Featured

In the late 19th century the architectural style of the Thomas Jefferson Building was said to be "Italian Renaissance." Today, it is recognized as a premier example of the Beaux Arts style, which is theatrical, heavily ornamented and kinetic. It is a style perfectly suited to a young, wealthy, and imperialistic nation in its Gilded Age.
The Library of Congress began in 1800 with a small appropriation to buy...

Featured

The Summerhouse on the Capitol Grounds surrounded by pink azalea flowers.
A few ideas to help you in planning a visit to Capitol Hill.

Featured

Photo of Capitol Hill steps.
Download a PDF of the full list.

Featured

East Front Plaza Repairs
AOC is making repairs to expansion joints on the East Front Plaza of the...

Explore Capitol Hill

Ethan Allen

Overview 

This statue of Ethan Allen was given to the National Statuary Hall Collection by Vermont in 1876. Allen was born in 1738 and died in February, 1789. He is best remembered as the Founder of the State of Vermont.

Larkin G. Mead
Artist

Marble
Given by Vermont in 1876
National Statuary Hall
U.S. Capitol

White marble statues of Ethan Allen

Founder of the State of Vermont, Ethan Allen was born in Litchfield, Connecticut, on January 21, 1738. As an explorer, he became involved in the "Hampshire Grants" dispute regarding conflicting land claims between New Hampshire and New York. As a result of the 1770 New York Supreme Court decision invalidating the New Hampshire grants, the settlers formed the Green Mountain Boys with Allen as their colonel commander to defend their property. The skirmishes escalated to such a degree that Allen was outlawed by Governor George Clinton of New York in 1771.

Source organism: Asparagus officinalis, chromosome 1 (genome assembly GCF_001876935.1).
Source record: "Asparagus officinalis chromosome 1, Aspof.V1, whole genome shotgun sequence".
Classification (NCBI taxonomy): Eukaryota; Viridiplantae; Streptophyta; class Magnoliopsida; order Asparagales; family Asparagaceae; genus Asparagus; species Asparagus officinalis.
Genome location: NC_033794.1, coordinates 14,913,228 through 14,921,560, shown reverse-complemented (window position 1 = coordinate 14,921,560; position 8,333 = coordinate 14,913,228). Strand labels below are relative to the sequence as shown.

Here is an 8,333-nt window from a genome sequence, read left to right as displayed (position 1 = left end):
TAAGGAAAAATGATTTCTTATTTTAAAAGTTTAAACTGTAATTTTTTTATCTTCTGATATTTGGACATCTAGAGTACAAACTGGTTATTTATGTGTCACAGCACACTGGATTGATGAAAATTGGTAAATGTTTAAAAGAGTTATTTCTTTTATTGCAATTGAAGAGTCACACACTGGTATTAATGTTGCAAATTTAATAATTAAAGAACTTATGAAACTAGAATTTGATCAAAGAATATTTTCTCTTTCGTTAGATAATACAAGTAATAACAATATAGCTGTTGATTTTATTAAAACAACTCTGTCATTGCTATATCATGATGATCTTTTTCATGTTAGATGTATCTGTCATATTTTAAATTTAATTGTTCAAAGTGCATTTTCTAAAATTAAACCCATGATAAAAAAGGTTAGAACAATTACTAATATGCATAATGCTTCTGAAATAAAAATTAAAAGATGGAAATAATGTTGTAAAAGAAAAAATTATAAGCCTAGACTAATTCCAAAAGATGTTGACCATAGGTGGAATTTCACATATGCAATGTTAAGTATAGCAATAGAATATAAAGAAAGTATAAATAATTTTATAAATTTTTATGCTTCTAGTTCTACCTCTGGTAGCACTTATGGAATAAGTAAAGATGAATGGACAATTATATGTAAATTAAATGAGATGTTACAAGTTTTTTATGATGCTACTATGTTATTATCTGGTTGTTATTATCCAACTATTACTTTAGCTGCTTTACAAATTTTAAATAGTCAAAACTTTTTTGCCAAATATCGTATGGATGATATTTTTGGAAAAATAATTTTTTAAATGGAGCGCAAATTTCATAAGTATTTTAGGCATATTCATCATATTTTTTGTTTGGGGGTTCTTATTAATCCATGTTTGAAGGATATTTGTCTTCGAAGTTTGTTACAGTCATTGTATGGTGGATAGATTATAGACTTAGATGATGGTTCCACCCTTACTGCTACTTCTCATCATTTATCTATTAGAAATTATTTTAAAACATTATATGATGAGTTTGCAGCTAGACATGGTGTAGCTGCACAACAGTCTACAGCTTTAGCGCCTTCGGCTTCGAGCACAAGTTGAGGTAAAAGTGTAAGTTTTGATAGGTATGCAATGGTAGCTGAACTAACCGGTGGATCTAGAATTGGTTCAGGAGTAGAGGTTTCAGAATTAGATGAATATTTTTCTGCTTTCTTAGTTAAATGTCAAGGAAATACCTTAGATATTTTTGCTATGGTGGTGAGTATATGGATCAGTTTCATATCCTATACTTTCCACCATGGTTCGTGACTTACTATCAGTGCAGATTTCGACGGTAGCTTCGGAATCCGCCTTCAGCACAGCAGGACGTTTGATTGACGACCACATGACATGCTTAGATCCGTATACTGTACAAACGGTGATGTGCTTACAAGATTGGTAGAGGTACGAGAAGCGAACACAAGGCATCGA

During the Revolutionary War, Allen and his Green Mountain Boys joined forces with Colonel Benedict Arnold to capture Fort Ticonderoga on May 10, 1775. While invading British-held Canada with Colonel John Brown, Allen was captured on September 25, 1775, and held prisoner for two years before being exchanged. He immediately received the brevet rank of colonel in the Continental Army.

He returned to Vermont and was made major general in the Vermont militia. Allen petitioned the Continental Congress for Vermont's statehood. When refused, he negotiated with Britain over the status of Vermont and was accused of treason. Allen died on February 12, 1789, two years before Vermont was admitted into the Union.


Download pdf of this article.

Last Updated: September 24, 2014